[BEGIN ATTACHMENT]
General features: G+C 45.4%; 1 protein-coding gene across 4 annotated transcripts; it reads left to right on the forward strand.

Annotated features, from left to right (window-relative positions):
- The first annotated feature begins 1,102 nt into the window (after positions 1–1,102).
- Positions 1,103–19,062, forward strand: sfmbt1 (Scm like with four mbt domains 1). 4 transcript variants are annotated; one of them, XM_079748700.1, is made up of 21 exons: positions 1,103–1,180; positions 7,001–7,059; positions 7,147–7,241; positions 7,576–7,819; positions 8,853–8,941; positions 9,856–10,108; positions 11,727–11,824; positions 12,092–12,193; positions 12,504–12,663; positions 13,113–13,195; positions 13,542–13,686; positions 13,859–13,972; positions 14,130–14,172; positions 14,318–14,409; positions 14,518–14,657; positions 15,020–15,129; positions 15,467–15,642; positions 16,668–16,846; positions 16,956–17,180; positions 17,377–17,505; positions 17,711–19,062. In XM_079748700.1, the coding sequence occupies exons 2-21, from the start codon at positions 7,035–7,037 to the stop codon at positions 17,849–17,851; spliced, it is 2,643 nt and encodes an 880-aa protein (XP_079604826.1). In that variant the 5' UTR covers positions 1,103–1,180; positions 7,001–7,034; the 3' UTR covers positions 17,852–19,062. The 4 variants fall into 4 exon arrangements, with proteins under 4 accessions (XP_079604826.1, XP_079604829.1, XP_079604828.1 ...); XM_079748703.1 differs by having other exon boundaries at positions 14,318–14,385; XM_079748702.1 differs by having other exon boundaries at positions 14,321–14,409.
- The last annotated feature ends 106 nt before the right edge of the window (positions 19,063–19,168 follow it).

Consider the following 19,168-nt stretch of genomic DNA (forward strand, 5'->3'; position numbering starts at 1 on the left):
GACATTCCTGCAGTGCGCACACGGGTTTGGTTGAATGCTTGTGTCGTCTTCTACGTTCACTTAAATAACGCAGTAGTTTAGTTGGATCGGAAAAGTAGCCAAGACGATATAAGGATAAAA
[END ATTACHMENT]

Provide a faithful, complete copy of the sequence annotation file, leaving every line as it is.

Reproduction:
General features: G+C 45.4%; 1 protein-coding gene across 4 annotated transcripts; it reads left to right on the forward strand.

Annotated features, from left to right (window-relative positions):
- The first annotated feature begins 1,102 nt into the window (after positions 1–1,102).
- Positions 1,103–19,062, forward strand: sfmbt1 (Scm like with four mbt domains 1). 4 transcript variants are annotated; one of them, XM_079748700.1, is made up of 21 exons: positions 1,103–1,180; positions 7,001–7,059; positions 7,147–7,241; positions 7,576–7,819; positions 8,853–8,941; positions 9,856–10,108; positions 11,727–11,824; positions 12,092–12,193; positions 12,504–12,663; positions 13,113–13,195; positions 13,542–13,686; positions 13,859–13,972; positions 14,130–14,172; positions 14,318–14,409; positions 14,518–14,657; positions 15,020–15,129; positions 15,467–15,642; positions 16,668–16,846; positions 16,956–17,180; positions 17,377–17,505; positions 17,711–19,062. In XM_079748700.1, the coding sequence occupies exons 2-21, from the start codon at positions 7,035–7,037 to the stop codon at positions 17,849–17,851; spliced, it is 2,643 nt and encodes an 880-aa protein (XP_079604826.1). In that variant the 5' UTR covers positions 1,103–1,180; positions 7,001–7,034; the 3' UTR covers positions 17,852–19,062. The 4 variants fall into 4 exon arrangements, with proteins under 4 accessions (XP_079604826.1, XP_079604829.1, XP_079604828.1 ...); XM_079748703.1 differs by having other exon boundaries at positions 14,318–14,385; XM_079748702.1 differs by having other exon boundaries at positions 14,321–14,409.
- The last annotated feature ends 106 nt before the right edge of the window (positions 19,063–19,168 follow it).

Consider the following 19,168-nt stretch of genomic DNA (forward strand, 5'->3'; position numbering starts at 1 on the left):
GACATTCCTGCAGTGCGCACACGGGTTTGGTTGAATGCTTGTGTCGTCTTCTACGTTCACTTAAATAACGCAGTAGTTTAGTTGGATCGGAAAAGTAGCCAAGACGATATAAGGATAAAA